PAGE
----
EDF are closing their West Burton coal power station in September 2022.
Kilroot coal and oil power station in Northern Ireland is going to be converted to gas. It has been announced that Kilroot will stop consuming coal in September 2023.
Coal phase-out in the UK is expected by October 2024. Given that coal consumption in power stations is very low in the summer, the last generation could be April 2024.
 The Coal Authority, Production and Manpower returns for three month period January to March 2020 and other sources.
Queries and media contact: info @ coalaction . org .uk (without spaces)
We are an environmental organisation dedicated to ending coal mining and use in the UK for the sake of our collective climate and ecosystems. So you’d think we’d celebrate the claim by Merthyr (South Wales) Ltd that it will finally stop mining coal today at Ffos-y-fran in Merthyr Tydfil, South Wales. But we’re not. Because the abject failure of Merthyr County Borough Council to stop…
People hailing from Cumbria to London, and everywhere in between, descended on the Mines and Money Conference in London across two days (28th-29th Nov 2023). We demanded that investors stop pouring cash into the mining sector, and instead invest in our collective future. Together with Fossil Free London and other groups, we greeted investors with…
The insurers that have ruled out underwriting the mine are AEGIS Managing Agency, Argenta Syndicate Management, Hannover Re and Talanx. These are the first financial institutions to rule out any involvement with the project, and the win represents a new phase in the campaign to stop the project from going ahead.
Today’s global actions focused specifically on the state-owned China Export & Credit Insurance Corporation (Sinosure), the Export-Import Bank of China (China Exim), and the Industrial and Commercial Bank of China (ICBC). Sinosure is said to be in advanced talks with the Ugandan government about providing credit for the project.
On 18th October dozens of protesters staged a sit-in occupation of the plush City of London offices of ten Lloyd’s of London insurers demanding they rule out insuring the proposed West Cumbria coal mine and East Africa Crude Oil Pipeline (EACOP).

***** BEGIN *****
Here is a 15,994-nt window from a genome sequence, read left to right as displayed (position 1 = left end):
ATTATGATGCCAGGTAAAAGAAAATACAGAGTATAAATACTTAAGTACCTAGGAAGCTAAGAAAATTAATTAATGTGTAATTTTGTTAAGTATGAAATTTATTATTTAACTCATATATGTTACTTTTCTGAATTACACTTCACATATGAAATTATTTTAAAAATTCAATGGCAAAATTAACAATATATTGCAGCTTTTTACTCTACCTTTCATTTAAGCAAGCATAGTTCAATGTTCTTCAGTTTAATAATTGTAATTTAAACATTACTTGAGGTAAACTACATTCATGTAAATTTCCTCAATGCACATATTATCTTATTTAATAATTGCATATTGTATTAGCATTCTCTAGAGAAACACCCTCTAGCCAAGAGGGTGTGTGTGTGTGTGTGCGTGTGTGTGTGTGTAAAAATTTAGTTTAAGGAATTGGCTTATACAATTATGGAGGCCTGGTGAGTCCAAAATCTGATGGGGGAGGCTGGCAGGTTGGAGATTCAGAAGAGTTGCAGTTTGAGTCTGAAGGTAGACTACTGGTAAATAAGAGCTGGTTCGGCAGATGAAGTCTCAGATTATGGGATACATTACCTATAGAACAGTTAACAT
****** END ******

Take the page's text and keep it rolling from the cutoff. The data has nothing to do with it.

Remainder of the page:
Global mining companies are coming to London soon attempting to find investors in their ruinous projects at the Mines and Money Conference (28th to 30th November). Join our protests against it!
01 September 2022: Merthyr (South Wales) Ltd applies for a S.73 time extension to mine coal from Ffos-y-fran, and to accordingly delay and vary restoration works.
06 September 2022: Planning permission ends for coal mining at the Ffos-y-fran site, after 15 years and 3 months of operations.
12 September 2022: first reports to MTCBC have been made by local residents of coaling beyond the end of planning permission.
Over 30 Welsh NGOs and businesses have signed a letter to Welsh Minister Julie James and Deputy Minister Lee Waters, demanding they draw a line in the sand and announce ban on any further coal mines on Welsh soil. The letter was delivered on 11th October 2023.
On 15th September 2023, The Guardian reported that Tata Steel accepted Government funding to avoid closing its steelworks in Port Talbot, South Wales, by decarbonising it instead – but at a loss of up to 3,000 jobs. The UK Government is providing £500 million, and Tata Steel is expected to provide another £725 million…